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    :yup: They said it - I cycled an 8 mile round trip to/from college for a year or so and I could not have done it on a road bike, would have been shook apart after a couple of months, unless a pot hole ate it first. The mountain bike was a bit of a pain on the home straight - just under a mile of hill - but shit, everyone needs a workout now and then.
     
  12. transformer_99

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    Just curious, some of these mountain bikes posted have the shock absorbers for the forks and instead of the rear post a spring and shock absorber. How long before they need replacement ? Motorcycles (road use) have them and they pretty much last as long as you keep them from pitting. I figure a dirt bike you'd have to clean them pretty often. The solid forks mine has and rear post get pretty dusty and filthy from road use, but that's immaterial, there is no spring or even hydraulic component to wear from the dirt.

    And a few other questions, does the suspension system really work effectively for more comfort ? Or is it in extreme conditions where you notice anything at all ? If you've ever replaced them, do you upgrade at the bike shop (going out the door) or after the shock components have been worn out ? The forks can be pricey at the web site I linked earlier and I didn't see the rear shock component listed ?

    As for disk brakes, overkill and just more hassle than replacing the rubber pads that are old school or worth it ? Are they more effective than old school bake pads when wet ? Old school pads pretty much are ineffective when a rim is wet. Just curious if the disk brakes resist water better, guess being closer to the center of the hub you could go thru puddles without worry, but what about light rain ?

    EDIT: After researching shock prices, between forks and rear seat post shock absorber, damn you can get a standard frame bike for what those parts cost !
     
  13. B_dxjnorto

    B_dxjnorto New Member

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    A mountain bike definitely has more rolling resistance, but when I ride around town I end up going over a lot of curbs and through a lot of obstacles. That's one reason to ride a bike is because you can cut through traffic by avoiding stop signs and lights.

    To be truthful, the air springs on bikes do have to be replenished regularly. They leak down about the same as a bike tire. You need a small shock pump with a gauge. The rear shock is readily replaceable. They just need to be the same length and stroke. They can be pricey. There's a highly rated Cane Creek Double Barrel that sells for something like 700 or 800 dollars. I just bought a Marzocchi TST coil for one of my bikes for about $350. Nice shock. Some don't have a spring at all. They have only an "air" spring.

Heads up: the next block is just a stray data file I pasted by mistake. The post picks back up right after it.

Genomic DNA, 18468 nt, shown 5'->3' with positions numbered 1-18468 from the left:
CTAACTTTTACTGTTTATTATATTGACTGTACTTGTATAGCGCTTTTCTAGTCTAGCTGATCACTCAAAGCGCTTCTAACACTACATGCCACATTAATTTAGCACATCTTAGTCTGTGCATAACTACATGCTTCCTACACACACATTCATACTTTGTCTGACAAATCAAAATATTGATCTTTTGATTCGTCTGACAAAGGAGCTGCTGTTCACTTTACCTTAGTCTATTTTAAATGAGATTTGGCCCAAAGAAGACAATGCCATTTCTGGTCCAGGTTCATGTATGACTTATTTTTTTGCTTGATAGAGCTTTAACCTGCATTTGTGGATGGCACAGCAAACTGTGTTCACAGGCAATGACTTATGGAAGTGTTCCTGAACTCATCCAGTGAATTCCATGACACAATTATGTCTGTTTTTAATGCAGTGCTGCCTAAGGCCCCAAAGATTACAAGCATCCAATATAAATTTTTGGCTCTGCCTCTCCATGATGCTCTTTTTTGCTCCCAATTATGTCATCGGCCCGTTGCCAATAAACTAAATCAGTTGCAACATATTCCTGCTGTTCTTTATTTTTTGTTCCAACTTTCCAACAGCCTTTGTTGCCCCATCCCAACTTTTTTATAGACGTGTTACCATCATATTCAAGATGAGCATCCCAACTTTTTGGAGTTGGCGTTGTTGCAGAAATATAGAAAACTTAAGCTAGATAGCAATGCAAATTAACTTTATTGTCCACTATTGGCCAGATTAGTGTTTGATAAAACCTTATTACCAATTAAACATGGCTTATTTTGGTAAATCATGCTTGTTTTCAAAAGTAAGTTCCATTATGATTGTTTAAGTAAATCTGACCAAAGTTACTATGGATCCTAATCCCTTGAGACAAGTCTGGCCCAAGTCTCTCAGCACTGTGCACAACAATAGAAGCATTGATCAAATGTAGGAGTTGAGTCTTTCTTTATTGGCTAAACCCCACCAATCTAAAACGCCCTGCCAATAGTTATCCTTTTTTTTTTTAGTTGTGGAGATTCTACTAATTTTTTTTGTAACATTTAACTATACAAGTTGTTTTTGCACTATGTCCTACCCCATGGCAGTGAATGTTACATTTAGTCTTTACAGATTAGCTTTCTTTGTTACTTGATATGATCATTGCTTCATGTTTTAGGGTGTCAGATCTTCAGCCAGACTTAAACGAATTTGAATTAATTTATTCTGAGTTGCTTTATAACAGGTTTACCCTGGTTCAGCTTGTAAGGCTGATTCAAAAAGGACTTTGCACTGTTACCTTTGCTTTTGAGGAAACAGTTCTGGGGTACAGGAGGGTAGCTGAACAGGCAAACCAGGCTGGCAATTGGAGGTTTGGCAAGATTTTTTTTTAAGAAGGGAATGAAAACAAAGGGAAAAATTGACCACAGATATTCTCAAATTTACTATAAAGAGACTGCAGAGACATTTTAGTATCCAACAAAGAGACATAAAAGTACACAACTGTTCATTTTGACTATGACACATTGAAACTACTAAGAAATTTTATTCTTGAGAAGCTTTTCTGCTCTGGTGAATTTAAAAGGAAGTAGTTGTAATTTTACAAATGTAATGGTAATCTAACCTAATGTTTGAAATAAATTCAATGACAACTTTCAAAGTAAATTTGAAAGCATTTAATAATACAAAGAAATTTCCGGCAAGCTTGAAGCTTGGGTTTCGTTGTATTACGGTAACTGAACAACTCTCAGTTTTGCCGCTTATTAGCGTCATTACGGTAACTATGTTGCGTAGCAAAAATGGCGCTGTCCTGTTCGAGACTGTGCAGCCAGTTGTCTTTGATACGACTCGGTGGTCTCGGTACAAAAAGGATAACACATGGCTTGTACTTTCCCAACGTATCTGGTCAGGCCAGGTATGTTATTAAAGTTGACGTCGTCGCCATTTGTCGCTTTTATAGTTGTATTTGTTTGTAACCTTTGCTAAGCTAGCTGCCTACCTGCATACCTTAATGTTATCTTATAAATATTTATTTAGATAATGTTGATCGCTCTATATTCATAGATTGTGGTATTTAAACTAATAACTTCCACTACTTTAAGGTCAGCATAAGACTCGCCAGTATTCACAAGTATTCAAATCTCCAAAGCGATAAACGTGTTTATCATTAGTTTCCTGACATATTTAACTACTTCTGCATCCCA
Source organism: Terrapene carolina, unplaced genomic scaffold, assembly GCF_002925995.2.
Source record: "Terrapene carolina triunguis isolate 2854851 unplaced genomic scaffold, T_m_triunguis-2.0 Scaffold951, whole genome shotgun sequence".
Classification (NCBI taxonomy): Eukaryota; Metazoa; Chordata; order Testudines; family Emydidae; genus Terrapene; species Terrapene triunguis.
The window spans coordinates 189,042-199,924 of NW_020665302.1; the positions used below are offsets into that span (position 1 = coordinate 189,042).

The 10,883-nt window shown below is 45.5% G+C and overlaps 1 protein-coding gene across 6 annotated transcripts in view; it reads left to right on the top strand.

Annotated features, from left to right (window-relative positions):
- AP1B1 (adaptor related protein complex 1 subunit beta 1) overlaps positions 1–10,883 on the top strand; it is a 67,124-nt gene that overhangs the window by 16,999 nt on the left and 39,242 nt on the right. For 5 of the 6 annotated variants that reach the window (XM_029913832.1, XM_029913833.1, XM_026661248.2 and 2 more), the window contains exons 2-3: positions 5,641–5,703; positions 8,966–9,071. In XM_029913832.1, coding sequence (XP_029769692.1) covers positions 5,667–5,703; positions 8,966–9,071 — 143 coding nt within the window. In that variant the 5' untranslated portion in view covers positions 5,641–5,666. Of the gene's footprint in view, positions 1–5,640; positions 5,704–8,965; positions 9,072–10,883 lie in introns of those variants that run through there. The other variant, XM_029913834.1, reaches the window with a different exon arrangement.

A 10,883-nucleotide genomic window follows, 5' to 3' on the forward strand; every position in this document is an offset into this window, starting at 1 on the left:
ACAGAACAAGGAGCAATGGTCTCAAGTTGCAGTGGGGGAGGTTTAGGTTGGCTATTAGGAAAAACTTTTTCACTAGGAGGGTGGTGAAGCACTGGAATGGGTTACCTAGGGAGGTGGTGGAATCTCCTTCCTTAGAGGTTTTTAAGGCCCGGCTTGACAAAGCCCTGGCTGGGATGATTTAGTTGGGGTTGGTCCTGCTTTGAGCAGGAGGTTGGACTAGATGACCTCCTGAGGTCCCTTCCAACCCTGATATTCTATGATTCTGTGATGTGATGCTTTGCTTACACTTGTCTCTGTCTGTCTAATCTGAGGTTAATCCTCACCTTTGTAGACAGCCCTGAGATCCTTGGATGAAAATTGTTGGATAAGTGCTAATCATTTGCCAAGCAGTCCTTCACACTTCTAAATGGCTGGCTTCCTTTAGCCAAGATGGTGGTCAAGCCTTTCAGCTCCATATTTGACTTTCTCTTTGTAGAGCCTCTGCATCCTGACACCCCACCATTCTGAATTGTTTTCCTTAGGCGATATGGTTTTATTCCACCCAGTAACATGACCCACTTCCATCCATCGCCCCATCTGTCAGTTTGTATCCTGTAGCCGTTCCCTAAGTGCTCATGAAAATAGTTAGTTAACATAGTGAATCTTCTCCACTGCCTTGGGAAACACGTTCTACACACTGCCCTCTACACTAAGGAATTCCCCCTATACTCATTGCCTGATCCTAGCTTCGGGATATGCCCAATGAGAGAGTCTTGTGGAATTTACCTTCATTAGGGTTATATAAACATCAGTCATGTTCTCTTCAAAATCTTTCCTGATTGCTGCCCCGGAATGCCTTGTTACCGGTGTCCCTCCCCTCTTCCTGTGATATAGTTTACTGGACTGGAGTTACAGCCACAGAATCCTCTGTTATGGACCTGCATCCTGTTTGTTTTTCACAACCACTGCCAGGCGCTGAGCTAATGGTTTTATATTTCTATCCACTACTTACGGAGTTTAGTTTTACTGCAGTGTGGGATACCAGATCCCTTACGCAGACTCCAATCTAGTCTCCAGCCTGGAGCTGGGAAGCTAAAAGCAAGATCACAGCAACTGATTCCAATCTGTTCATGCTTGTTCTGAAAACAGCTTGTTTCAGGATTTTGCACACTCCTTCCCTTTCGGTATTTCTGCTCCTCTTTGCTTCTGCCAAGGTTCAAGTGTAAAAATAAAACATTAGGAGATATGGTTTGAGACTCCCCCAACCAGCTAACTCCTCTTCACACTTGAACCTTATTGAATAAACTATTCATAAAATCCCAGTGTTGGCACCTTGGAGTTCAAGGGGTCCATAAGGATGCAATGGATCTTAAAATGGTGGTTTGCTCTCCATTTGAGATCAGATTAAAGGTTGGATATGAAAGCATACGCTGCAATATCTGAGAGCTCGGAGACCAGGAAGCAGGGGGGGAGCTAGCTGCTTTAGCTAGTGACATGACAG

Forks - very pricey and more complex to replace because they have to fit inside the head tube. There are different sizes of headtubes and different sizes of headsets and headset adapters.

    Disk brakes definitely work better than v-brakes or the old cantilever brakes. Another advantage is the wheel doesn't have to be as true as with rim brakes. Disk brake shoes do have to be replaced, but not very frequently. Replacement shoes are $10 - $20.
     
  14. transformer_99

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    Yeah, kind of glad I went basic old school with the bikes I have/retained after looking at the price tag of the hardware. I couldn't believe there are bikes that'll set you back on the order of a motorcycle ? One of the bigger challenges with my road bike is finding the right sized tires and selection. Sports Authority carries tubes for the 27 X 1-1/8, but try finding a tire that isn't 650 or 700 cc anymore. I order on-line for that, find a choice of two, but that's better selection as the local cycle shops don't carry them and if they do, it's a non-kevlar cheapo tire that winds up costing as much as the kevlar ones on-line.

    Forté GT2 Kevlar Road Tire @ Performance Bicycle

    But this says it all about the $ 11 tire for an vintage road bike:

    "A great training tire with puncture resistance."

    Just happy I don't have those "pita" glue on tires. Guess they don't think the old Fuji road bike/tourer has a good race left in her and she's only a trainer ? Granted it'll never be carbon fiber light or techy, but she's still pretty darn fast with a good tail wind and downhill grade for a Chro-Molly 12 speed.
     
  15. yurkon

    yurkon New Member

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    Mountain bikes are great for what they were designed for: rough trail, no trail. Hybrid is great for city and suburbs because they can go up and down curbs. On straight-aways they are as smooth as can be. Many gears with a wide range of ratios very low, low gear and very high high gear.

    I'm not in great shape, but put it in first to third gear and I've gone up some long grades and some short steep roads without a problem.